These striking figures deserve our attention and contemplation, driving us to dig out deeper understanding of cancer, develop appropriate policies for cancer control and design effective treatments for various cancer types.

3. Lung cancer
3.1 Lung cancer statistics

Lung cancer is one of the most frequently diagnosed cancer types and the leading cause of cancer-related death around the world[7] . Globally, an estimated 1.8 million new cases occurred in 2012, accounting for approximate 13% of total cancer diagnoses[2] . An estimated 1.6 million deaths (1.1 million in men and 491,200 deaths in women) were reported in 2012[1] . In some countries, for women, it is now the leading cause of cancer death surpassing breast cancer. The figure below reveals international variation in lung cancer incidence published in Global Cancer Facts & Figures (3rd edition, 2015) (Fig. 7).

Figure 7. International Variation in Lung Cancer Incidence Rates, 2012.[1]

Take the United States as an example. According to National Cancer Institute, 224,390 new cases of lung and bronchus cancer are estimated in 2016, accounting for 13.3% of all new cancer cases, in line with the global trends[8] . Despite improvements in surgical techniques and combined therapies over the past several decades, lung cancer is still one of the most lethal cancers. Five-year net survival rate is generally similar worldwide, ranging from 10% to 20%[1] . According to data from SEER 18 2006-2012, present 5-year survival rate of lung cancer in the US is merely 17.7% (Fig. 8)[8] . The table below shows 5-year relative surviving of lung cancer from year 1975 to 2008 in the US (Table. 1).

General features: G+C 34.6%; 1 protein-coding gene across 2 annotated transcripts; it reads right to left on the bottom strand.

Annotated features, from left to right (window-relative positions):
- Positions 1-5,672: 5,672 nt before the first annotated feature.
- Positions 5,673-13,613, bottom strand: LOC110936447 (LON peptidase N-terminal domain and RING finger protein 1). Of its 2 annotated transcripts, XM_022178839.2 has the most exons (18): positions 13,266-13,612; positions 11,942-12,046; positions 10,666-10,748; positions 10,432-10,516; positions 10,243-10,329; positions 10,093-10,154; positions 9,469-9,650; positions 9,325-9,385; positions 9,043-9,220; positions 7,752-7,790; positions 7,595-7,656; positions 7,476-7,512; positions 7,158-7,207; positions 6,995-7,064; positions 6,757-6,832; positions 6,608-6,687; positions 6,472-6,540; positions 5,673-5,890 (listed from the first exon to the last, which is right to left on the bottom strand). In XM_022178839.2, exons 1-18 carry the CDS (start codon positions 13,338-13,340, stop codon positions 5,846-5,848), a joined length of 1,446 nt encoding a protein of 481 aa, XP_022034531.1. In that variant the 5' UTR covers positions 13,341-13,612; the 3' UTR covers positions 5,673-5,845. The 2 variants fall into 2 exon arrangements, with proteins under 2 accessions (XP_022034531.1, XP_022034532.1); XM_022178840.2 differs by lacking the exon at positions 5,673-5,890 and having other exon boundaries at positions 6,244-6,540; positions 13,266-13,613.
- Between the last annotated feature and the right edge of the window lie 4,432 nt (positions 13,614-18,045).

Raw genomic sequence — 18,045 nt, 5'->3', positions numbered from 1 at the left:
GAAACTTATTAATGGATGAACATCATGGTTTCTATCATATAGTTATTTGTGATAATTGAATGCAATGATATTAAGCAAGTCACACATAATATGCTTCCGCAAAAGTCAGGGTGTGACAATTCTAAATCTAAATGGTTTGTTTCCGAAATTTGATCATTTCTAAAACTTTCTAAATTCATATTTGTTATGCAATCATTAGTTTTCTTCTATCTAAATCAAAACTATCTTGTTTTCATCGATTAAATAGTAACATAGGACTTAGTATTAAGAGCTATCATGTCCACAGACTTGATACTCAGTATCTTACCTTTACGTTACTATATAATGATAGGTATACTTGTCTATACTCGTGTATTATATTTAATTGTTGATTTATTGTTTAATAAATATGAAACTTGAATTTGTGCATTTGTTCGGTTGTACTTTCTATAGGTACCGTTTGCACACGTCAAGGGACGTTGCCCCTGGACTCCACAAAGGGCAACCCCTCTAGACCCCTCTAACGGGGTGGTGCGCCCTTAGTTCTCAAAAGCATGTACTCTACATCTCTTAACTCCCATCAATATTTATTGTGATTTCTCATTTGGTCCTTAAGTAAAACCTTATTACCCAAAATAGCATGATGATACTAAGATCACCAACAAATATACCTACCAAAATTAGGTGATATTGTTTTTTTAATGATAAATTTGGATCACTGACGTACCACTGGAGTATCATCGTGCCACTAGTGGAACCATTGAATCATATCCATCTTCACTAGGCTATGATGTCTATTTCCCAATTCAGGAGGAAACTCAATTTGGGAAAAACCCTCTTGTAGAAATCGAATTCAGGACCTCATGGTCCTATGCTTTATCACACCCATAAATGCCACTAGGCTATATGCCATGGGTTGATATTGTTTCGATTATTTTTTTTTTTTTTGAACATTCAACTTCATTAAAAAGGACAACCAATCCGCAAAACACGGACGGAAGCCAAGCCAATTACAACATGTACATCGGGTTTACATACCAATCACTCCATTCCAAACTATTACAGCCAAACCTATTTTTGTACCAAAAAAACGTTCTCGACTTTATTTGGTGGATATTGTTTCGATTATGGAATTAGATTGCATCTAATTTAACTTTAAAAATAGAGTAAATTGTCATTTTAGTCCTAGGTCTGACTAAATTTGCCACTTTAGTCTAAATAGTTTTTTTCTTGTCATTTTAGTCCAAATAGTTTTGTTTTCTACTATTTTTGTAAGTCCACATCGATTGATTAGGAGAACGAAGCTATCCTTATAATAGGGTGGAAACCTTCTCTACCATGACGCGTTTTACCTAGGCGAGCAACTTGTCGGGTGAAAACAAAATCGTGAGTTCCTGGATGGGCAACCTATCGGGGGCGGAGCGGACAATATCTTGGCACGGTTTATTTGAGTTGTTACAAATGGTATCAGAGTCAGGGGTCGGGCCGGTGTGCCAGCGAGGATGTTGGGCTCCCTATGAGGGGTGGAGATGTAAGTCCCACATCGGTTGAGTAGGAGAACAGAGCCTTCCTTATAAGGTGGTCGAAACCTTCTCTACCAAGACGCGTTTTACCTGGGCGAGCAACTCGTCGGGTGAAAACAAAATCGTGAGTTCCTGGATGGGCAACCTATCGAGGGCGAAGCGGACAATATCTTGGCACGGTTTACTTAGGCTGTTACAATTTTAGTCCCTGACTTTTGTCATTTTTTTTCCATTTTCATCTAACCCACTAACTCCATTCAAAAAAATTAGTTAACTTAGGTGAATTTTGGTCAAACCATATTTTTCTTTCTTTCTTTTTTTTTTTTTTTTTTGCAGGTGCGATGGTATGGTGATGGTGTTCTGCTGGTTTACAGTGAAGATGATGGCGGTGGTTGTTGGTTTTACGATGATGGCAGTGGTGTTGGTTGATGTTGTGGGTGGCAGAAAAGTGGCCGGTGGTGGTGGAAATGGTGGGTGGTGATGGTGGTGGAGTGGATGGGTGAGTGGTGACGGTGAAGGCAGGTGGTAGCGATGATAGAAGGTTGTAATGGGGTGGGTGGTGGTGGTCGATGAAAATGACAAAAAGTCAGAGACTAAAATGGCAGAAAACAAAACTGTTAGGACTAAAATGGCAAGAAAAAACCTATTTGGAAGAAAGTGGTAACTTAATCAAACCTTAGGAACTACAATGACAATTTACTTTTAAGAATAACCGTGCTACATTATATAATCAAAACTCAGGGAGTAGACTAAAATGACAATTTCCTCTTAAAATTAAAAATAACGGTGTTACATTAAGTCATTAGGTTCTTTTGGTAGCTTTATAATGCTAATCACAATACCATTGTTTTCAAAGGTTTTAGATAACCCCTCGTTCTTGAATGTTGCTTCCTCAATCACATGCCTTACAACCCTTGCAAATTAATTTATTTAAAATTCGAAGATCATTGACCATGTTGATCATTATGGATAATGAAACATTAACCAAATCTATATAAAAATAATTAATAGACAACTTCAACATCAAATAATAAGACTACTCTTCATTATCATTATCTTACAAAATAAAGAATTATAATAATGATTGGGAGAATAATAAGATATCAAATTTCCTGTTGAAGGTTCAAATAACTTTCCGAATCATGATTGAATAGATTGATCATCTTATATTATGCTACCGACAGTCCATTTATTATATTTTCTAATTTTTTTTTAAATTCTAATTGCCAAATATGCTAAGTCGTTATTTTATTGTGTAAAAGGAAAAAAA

Figure 8. Present Five-Year Survival Rate of Lung Cancer in the US[8]

Table 1. Five-Year Survival Rates of Lung Cancer in the US from 1975 to 2008[8]